It may not feel like it to anyone who has wasted precious late afternoon hours crawling on 75, foot hovering over the brake pedal, but a rush hour escape-by-car from downtown Dallas is positively speedy compared to the trip faced by commuters in most major American cities.
This is according to a new analysis in The Washington Post, which relied on location measurements from smartphones and car sensors taken by Here Technologies. Using that data, Here measures changing traffic conditions and can map out just how far a determined driver can get from a given city center in a certain timespan.
The Post looked at 30 cities, and measured the area accessible, in the span of an hour, to a driver heading out at three different departure times: 4 p.m., 7 p.m., and 10 p.m. In a dense city like Boston, for example, “you can drive a full 20 miles farther if you leave at 10 p.m. than if you leave at rush hour,” or the difference between Massachusetts and Rhode Island, according to this analysis. Getting more than 30 miles outside of New York in an hour is almost impossible at any given time. In Las Vegas, at the other end of the spectrum, you can get 50 miles into the desert whenever you want.
Rush hour traffic will slow down a North Texas driver racing away in the given hour, but only by a matter of 15 miles or so. Here’s Dallas stacked up against Los Angeles, a city notorious for its clogged highways:
And here we are against comparable cities in the Southwest:
There are some flaws to this model, as The Washington Post notes:
Comparing traffic between cities is difficult, said Joe Cortright, president of Impresa Consulting, which specializes in metropolitan economies. If you focus only on the difference in travel time at rush hour, you miss the fact that in some cities, people just drive more, period. Sure, you can zip along at 60 miles per hour in St. Louis at any time of day, but you’re also much more likely to live farther from work, he said.
And you can’t alleviate traffic by just building more roads. That’s the “fundamental law of road congestion,” which says that when a new highway is built, it just increases the amount that people drive. That’s not necessarily bad — it can mean people gain more access to jobs and other opportunities they wouldn’t otherwise be able to reach.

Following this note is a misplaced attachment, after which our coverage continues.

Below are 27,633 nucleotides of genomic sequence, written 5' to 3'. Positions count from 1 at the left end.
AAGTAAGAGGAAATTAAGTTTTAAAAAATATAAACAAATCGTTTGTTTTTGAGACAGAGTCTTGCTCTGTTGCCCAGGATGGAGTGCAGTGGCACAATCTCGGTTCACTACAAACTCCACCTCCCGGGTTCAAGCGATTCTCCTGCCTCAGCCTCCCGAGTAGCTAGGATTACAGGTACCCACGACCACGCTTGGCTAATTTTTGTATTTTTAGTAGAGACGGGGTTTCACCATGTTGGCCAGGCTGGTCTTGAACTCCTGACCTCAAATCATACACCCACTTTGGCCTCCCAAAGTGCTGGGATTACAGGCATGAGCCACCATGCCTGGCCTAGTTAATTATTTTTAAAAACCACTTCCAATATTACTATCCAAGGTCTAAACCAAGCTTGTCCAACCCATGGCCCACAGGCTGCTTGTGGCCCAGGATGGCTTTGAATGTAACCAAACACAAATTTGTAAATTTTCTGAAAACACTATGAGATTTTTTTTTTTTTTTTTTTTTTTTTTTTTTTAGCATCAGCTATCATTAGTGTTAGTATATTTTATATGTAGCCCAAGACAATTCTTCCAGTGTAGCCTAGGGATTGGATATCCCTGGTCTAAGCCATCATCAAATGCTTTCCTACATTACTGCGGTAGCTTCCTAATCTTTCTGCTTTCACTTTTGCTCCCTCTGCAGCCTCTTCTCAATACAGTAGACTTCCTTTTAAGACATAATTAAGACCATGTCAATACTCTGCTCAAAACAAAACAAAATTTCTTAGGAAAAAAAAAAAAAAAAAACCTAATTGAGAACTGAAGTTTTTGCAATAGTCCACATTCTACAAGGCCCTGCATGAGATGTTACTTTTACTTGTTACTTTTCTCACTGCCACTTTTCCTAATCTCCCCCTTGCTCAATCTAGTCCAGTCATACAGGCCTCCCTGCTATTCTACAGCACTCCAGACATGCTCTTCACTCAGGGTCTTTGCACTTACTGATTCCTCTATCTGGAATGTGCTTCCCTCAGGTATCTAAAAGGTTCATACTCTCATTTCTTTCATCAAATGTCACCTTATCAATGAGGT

So what is behind nightmarish traffic? According to Cortright, it’s about zoning and segregation. The model of the modern American city, with separate sections for living, working, shopping and eating, spurs congestion.
This analysis is not a judgment on smart transportation planning, but more a reflection of how a city’s “geography, economy, and history” affect commute times.
In Dallas, there’s no Pacific Ocean or Rocky Mountains limiting sprawl or the construction of major thoroughfares, no environment we cannot pave. (Until recently, a toll road on the Trinity River seemed like a good idea to many people.) A car-centric culture nurtured by years of historical development catering to drivers — as opposed to East Coast cities designed before Henry Ford’s assembly lines started rolling — is partly to thank for our abundant highways. And North Texans are, traditionally, more likely to accept a long commute in the first place, largely because of geographical and economic features of the region: People will work where the jobs are, and live where the housing is affordable.
There are, of course, other ways to evaluate ease of commute, ones that transportation planners will hopefully take into account as more and more people move to Dallas-Fort Worth. By focusing on car travel, for example, this analysis doesn’t take into account a city’s public transportation, or its walkability or bike lane infrastructure. (How much easier is it to take the “L” in Chicago, where a rush hour drive is an absolute nightmare, than it is to commute on DART?)
We’re still spending two and a half days a year sitting in traffic in one of the most congested cities in the world — the most congested city in Texas. As the region’s population grows, so will that congestion, and our transportation challenges. The ability to stage a quick escape out of town doesn’t change that.
But, right now, according to this analysis, if you’re looking to drive straight from work to start a summer road trip, there are few big cities better to leave than Dallas.